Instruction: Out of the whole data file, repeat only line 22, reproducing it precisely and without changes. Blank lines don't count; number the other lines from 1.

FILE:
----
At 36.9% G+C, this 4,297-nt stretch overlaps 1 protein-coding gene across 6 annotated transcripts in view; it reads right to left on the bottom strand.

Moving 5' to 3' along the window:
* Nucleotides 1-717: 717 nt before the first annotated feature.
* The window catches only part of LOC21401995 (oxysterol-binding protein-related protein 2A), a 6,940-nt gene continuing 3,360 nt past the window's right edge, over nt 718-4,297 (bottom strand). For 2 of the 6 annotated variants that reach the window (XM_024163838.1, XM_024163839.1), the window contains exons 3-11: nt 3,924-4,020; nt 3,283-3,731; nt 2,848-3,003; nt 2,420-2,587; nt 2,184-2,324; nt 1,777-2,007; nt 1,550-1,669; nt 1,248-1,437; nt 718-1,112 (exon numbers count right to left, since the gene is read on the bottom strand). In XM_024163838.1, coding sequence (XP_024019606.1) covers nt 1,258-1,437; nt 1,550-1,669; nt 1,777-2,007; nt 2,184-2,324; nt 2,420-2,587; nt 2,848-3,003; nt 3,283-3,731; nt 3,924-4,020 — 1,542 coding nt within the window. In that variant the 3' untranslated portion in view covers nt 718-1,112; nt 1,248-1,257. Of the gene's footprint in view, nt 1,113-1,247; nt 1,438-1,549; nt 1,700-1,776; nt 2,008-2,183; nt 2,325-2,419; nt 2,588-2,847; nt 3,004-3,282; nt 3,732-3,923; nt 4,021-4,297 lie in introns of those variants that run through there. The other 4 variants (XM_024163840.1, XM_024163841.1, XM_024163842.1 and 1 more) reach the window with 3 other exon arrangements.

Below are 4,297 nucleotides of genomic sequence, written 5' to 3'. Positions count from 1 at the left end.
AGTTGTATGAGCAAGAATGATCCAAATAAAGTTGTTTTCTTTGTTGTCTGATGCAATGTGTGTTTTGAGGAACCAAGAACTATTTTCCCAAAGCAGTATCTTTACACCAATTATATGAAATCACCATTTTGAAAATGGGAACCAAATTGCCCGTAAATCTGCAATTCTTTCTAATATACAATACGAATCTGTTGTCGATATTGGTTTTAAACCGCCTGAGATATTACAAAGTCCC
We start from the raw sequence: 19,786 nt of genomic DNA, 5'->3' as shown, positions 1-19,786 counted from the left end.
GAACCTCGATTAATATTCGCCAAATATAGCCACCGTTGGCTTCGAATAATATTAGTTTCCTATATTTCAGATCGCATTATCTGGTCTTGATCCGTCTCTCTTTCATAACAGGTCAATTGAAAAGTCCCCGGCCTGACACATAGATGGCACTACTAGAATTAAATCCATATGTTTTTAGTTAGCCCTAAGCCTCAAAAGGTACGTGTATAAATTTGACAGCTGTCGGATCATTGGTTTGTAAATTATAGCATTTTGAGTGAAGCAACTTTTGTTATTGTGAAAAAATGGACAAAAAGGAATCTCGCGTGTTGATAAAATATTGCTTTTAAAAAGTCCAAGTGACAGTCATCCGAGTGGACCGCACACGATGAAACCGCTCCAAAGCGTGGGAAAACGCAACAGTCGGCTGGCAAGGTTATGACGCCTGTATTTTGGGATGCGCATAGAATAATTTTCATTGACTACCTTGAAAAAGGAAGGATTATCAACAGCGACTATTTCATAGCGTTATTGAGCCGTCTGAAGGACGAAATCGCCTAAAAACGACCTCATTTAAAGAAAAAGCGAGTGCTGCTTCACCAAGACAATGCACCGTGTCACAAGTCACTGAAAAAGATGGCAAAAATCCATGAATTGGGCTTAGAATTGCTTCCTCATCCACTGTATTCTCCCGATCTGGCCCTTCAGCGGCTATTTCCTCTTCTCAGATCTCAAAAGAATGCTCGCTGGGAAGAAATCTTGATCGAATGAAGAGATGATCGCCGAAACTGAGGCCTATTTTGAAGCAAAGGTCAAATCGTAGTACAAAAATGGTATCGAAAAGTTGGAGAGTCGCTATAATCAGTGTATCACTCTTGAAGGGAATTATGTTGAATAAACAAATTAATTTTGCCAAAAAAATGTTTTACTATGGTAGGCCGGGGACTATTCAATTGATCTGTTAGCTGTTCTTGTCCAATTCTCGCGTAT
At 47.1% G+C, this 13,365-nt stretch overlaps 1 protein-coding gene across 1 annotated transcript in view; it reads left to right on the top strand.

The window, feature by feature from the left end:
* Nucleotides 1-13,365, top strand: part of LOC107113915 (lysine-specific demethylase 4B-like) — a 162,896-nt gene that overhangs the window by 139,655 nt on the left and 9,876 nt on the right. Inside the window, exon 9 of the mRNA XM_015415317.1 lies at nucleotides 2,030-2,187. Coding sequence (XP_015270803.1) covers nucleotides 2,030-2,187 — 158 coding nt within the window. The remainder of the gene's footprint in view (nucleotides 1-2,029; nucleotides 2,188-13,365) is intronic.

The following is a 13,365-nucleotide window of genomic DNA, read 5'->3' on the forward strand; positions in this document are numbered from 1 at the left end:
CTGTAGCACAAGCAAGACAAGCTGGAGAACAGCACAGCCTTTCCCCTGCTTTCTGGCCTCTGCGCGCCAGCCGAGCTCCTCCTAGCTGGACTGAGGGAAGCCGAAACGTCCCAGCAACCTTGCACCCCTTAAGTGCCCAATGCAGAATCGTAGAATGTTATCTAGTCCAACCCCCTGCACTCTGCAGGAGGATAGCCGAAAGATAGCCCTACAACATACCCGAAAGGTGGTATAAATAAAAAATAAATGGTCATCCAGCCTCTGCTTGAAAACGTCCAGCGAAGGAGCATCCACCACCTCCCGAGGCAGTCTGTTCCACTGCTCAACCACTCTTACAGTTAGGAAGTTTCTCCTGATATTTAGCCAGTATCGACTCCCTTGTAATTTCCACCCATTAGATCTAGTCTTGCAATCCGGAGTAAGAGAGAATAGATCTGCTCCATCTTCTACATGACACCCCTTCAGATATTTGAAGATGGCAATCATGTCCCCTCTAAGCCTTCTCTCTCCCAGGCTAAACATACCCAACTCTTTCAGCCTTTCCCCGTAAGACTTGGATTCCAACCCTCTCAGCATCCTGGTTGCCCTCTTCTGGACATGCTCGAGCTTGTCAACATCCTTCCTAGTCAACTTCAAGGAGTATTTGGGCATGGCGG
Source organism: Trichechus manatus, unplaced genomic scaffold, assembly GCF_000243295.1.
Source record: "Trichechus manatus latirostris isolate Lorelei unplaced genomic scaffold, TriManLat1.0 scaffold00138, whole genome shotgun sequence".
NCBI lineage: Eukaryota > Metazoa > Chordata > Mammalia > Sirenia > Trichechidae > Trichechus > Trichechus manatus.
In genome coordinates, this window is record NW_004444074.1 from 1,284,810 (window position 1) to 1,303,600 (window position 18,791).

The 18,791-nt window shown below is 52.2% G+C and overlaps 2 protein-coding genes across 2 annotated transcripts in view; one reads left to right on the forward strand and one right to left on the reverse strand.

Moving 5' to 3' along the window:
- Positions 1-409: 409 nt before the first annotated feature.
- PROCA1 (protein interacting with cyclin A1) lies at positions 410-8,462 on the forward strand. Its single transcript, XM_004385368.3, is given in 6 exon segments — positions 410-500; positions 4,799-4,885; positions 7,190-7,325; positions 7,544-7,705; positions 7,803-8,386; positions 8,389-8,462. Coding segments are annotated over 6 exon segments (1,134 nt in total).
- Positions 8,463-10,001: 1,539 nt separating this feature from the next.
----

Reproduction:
- Positions 8,463-10,001: 1,539 nt separating this feature from the next.